I‘ve worked in New York City for much of the past 20 years, and lived there during the 90’s.
On September 11, 2001, I had been out of the city for about a year, so I saw the events unfold second-hand, on TV. But I can still remember how I felt that day. The whole thing felt personal, as if a close family member had been brutalized.
I didn’t know anyone who died that day, but a good friend, Jim Wardle, was working on the 72nd floor of the North Tower at the World Trade Center. After the first plane hit, 18 floors above where Jim sat, everyone sat there wondering what to do next. Jim’s intuition told him to split—and after advising his co-workers to do the same, he was standing a few blocks away when the first tower fell.
At the time I was writing for a local monthly publication called Our Town, and I wrote the article that follows for the October, 2001 issue. I’m pretty sure I wrote it in the days following the attack, as I recall the deadline each month was the 15th. I just read it again, for the first time in a decade, and was surprised to find the words still ring true.
A coward is incapable of exhibiting love; it is the prerogative of the brave. ~Mohandas K. Gandhi
There is great good and great evil in this world and sometimes they brush up closely to one another. We were witness to this during and after the events of September 11, 2001, when the most unspeakable evil was followed by countless acts of bravery, community, compassion and generosity.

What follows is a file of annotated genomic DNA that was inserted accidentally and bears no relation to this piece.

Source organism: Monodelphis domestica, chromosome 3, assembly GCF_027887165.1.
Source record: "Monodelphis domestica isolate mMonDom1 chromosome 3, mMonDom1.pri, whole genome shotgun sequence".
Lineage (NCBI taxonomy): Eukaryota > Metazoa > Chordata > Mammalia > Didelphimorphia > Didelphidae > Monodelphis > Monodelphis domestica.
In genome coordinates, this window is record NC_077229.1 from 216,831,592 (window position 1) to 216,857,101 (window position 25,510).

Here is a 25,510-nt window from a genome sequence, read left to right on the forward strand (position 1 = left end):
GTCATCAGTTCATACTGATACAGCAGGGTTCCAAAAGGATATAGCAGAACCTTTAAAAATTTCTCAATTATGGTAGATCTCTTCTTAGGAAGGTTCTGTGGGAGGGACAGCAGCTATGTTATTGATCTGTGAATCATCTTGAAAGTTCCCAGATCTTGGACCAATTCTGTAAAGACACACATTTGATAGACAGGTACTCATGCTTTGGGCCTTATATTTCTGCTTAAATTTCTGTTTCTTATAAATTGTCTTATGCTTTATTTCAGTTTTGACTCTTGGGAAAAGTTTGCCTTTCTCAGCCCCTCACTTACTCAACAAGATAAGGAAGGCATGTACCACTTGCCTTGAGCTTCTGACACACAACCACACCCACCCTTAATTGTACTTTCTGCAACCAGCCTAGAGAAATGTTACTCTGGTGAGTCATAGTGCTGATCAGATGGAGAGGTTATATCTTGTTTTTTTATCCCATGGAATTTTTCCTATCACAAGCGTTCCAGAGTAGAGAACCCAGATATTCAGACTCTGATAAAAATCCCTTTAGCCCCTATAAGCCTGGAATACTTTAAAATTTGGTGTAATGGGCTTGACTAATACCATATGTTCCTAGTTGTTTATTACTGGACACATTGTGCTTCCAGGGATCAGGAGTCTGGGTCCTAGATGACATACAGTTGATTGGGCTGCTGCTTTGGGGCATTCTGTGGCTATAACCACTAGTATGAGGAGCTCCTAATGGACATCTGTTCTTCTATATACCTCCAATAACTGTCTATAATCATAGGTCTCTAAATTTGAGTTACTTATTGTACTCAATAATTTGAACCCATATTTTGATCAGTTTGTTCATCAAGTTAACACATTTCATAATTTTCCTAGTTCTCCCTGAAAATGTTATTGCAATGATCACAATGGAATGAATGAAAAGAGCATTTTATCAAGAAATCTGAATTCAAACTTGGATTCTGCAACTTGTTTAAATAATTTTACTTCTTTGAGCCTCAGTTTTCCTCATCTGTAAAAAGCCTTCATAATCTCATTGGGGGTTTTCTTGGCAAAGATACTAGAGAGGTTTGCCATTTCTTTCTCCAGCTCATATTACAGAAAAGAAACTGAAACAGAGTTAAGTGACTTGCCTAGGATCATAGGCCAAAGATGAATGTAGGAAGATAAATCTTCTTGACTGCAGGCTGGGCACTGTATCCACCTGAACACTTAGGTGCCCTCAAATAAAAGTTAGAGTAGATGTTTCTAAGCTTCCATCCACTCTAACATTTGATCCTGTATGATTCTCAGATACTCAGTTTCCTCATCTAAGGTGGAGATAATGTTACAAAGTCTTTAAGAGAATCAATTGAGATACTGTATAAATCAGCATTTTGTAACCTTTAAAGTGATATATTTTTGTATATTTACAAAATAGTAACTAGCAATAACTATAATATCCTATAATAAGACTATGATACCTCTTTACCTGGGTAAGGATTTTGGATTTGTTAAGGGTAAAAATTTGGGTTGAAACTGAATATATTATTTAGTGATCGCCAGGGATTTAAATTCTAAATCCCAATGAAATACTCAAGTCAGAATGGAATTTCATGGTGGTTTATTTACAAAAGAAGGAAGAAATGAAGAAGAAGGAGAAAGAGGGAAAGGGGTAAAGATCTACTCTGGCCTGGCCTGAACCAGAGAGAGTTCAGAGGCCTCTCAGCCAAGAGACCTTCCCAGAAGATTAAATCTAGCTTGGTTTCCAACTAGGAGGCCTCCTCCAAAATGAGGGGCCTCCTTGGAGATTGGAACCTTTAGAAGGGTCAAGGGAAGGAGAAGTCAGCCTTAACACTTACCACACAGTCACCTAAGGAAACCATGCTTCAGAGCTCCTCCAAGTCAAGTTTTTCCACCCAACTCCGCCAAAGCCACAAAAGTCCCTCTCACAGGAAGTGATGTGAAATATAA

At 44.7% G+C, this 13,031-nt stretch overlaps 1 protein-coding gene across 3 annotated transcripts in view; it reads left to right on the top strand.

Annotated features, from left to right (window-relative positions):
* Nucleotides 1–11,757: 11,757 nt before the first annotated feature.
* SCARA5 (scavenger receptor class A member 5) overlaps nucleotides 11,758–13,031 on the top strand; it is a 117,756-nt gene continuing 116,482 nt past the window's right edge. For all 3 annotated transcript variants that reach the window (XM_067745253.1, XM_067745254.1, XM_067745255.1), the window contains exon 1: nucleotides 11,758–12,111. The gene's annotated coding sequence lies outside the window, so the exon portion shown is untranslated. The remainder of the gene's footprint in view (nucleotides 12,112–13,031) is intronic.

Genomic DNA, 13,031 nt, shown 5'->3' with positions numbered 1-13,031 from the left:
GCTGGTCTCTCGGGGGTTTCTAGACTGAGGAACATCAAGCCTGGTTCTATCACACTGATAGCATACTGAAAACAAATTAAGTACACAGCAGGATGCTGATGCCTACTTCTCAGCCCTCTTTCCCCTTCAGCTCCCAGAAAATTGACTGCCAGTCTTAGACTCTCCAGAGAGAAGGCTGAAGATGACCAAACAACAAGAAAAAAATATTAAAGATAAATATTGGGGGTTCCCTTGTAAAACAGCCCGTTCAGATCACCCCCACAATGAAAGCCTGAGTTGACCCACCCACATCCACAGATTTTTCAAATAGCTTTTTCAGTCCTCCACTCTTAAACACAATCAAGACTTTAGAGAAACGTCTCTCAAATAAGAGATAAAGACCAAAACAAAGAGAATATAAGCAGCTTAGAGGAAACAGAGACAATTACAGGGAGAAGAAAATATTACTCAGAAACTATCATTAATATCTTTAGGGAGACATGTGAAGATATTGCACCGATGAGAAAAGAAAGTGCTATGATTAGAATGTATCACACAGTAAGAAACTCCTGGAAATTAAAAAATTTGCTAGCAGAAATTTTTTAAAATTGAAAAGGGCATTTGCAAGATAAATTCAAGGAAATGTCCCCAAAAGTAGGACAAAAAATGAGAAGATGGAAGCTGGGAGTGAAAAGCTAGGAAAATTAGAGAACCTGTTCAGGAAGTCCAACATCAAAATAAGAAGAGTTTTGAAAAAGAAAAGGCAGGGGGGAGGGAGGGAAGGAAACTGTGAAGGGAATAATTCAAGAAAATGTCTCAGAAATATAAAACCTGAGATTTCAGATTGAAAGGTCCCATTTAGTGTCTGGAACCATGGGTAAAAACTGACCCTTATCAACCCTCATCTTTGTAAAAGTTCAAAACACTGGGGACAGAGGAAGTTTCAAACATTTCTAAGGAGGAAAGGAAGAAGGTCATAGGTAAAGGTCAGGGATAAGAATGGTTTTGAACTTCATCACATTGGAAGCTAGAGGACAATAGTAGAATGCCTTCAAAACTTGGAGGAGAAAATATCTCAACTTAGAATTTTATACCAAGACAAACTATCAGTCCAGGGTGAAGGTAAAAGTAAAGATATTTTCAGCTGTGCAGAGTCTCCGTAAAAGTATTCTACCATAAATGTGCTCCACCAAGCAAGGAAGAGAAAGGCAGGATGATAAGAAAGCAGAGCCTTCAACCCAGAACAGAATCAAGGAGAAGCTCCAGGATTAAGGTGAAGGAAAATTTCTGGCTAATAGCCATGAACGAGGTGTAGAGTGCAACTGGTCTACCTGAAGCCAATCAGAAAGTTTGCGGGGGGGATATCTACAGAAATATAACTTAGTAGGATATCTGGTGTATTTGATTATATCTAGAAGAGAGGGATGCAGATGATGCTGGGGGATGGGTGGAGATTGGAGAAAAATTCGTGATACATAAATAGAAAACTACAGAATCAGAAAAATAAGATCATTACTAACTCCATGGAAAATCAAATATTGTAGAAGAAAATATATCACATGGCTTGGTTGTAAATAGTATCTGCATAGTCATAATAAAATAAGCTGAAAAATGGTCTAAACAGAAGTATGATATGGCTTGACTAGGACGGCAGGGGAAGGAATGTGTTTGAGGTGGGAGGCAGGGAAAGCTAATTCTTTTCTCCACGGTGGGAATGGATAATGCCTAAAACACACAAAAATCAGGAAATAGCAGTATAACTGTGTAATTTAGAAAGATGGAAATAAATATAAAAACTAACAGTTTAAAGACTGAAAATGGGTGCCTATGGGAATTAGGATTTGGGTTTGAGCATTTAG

For those of us who had lived and worked in New York City, the loss felt deeply, sadly personal. While flag-waving crowds cried out for retribution in some parts of the country, our first reaction was not one of anger, but of shock and sorrow, and the heavy-hearted feeling of loss.
It is during times like this that we may question where God was, how a loving God could allow this to happen. I have read days of newspaper editorials and sermon excerpts to try and find an answer that rang true and have ultimately looked for guidance within.
I believe there is a balance of good and evil in the world and we are blessed to live in a society and country that for the most part is good. When the sale abruptly tilts and evil slithers into out lives it catches us off guard. When it is of such a monstrous scale that it impacts and even destroys the lives of our friends, neighbors and countrymen, it knocks us senseless. It is almost beyond our comprehension.
Yet, we have been graced with the inner strength and will to dissipate this evil. We do this by simply doing good, by helping the injured of both body and spirit to recover. By fighting this gross inhumanity with compassion and care for those around us, because even those who witnessed this horrid event from a television set have been scarred in a real, if invisible way.
From this point on, we all must continue to do our part to bring good to those within our reach, not just during this tragedy, but day in and day out throughout the year. This may mean leaving the vast gray middle ground that lies between good and evil, the place where many of us reside.
It means not showing up for life, but participating in it with simple acts of love for our family and friends, acts of kindness for our neighbors, acquaintances and co-workers. It means looking into our hearts for the good that God gave us and taking it from its inner dwelling and bringing it out into the light.
Yes, the world forever changed on that day. But we possess the courage and ability to change with it, to become the polar opposite of the evil we abhor. It is surely what God expects of us; it is what we should expect of ourselves.
This post previously appeared on Elephant Journal on 9/10/11.